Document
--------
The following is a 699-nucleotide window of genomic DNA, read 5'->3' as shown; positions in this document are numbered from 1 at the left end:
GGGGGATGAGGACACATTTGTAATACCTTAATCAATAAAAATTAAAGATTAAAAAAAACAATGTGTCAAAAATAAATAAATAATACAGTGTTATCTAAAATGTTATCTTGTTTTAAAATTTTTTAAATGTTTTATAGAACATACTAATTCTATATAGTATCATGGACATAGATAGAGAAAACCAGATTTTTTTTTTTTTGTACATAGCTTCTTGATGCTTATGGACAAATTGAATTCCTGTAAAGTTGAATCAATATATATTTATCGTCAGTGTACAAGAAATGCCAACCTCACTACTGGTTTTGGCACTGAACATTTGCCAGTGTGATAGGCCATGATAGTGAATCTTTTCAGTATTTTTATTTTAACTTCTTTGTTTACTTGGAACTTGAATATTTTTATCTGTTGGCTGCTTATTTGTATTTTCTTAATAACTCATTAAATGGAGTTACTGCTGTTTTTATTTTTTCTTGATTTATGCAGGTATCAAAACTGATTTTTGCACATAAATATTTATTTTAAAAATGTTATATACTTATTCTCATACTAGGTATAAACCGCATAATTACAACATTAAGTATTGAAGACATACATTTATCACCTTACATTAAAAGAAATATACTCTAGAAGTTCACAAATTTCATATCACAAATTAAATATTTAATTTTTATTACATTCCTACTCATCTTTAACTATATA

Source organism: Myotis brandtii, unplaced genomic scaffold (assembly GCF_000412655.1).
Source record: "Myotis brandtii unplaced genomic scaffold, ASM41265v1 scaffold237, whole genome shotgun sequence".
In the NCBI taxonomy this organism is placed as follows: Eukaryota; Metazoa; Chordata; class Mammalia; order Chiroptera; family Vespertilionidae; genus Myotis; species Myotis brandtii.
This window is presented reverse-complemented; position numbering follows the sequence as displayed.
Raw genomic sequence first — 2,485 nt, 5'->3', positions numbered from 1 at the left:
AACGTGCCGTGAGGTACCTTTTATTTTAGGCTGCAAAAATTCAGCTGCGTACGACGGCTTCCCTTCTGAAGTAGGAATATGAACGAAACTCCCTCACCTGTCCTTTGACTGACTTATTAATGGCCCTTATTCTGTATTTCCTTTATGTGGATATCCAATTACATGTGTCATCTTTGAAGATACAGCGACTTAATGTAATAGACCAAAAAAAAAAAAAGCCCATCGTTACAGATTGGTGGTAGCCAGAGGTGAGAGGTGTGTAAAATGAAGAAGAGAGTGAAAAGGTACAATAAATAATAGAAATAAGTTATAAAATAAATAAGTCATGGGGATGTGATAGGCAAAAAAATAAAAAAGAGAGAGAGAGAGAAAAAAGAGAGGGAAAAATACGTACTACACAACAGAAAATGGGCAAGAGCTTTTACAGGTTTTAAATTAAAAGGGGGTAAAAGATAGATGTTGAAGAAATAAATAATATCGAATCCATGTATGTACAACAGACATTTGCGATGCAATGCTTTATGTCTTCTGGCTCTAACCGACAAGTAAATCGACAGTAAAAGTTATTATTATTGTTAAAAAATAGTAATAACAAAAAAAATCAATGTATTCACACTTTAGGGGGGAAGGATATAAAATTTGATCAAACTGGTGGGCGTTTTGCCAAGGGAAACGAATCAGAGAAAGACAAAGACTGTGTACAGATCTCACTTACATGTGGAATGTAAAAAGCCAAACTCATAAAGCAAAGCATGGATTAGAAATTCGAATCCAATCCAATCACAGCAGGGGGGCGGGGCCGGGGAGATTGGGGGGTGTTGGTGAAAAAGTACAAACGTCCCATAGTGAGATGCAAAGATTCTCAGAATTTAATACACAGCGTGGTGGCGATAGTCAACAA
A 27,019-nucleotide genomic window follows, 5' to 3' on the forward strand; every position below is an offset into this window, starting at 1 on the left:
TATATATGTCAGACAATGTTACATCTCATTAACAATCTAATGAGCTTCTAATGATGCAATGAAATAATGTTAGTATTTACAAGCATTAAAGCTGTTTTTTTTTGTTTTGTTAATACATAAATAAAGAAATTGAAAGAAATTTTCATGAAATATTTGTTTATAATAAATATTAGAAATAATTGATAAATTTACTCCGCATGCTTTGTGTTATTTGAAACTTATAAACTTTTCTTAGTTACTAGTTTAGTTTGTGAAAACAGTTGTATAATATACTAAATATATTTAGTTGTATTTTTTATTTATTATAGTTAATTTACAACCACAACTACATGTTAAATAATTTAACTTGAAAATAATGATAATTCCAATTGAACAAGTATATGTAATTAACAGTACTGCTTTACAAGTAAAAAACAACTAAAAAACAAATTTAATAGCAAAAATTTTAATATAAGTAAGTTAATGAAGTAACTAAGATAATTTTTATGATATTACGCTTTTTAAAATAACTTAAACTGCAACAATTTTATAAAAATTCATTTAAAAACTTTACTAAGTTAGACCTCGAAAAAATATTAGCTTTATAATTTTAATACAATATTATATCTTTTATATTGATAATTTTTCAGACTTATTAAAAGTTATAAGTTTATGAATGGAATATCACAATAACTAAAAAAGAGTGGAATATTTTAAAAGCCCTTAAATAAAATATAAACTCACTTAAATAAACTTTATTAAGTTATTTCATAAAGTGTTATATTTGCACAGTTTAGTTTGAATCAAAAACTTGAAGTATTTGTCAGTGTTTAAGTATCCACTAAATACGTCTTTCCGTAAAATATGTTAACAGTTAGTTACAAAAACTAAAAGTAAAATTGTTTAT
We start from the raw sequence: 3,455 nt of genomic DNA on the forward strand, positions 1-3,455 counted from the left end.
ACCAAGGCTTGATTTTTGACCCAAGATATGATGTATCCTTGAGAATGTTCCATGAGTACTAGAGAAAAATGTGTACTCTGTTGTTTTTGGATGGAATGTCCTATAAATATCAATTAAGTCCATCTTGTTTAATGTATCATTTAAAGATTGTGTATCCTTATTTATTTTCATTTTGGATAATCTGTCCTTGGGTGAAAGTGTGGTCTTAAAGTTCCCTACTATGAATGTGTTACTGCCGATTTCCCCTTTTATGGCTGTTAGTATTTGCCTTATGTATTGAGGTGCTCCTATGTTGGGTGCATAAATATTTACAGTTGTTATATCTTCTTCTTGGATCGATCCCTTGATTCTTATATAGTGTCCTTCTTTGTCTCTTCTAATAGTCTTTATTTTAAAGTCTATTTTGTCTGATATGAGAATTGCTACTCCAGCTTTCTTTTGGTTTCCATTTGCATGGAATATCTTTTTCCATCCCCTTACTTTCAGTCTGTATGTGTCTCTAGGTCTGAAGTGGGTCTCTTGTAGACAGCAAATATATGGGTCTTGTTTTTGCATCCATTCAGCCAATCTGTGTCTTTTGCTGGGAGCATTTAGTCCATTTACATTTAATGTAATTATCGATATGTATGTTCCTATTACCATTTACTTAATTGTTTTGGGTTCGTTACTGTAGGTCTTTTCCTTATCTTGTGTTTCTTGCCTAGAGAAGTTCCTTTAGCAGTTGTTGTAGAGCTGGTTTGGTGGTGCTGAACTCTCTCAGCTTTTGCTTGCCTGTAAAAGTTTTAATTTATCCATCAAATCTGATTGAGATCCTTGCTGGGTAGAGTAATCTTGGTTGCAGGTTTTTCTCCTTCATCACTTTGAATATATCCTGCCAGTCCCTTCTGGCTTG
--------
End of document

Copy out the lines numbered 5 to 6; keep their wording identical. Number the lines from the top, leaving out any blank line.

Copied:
In the NCBI taxonomy this organism is placed as follows: Eukaryota; Metazoa; Chordata; class Mammalia; order Chiroptera; family Vespertilionidae; genus Myotis; species Myotis brandtii.
This window is presented reverse-complemented; position numbering follows the sequence as displayed.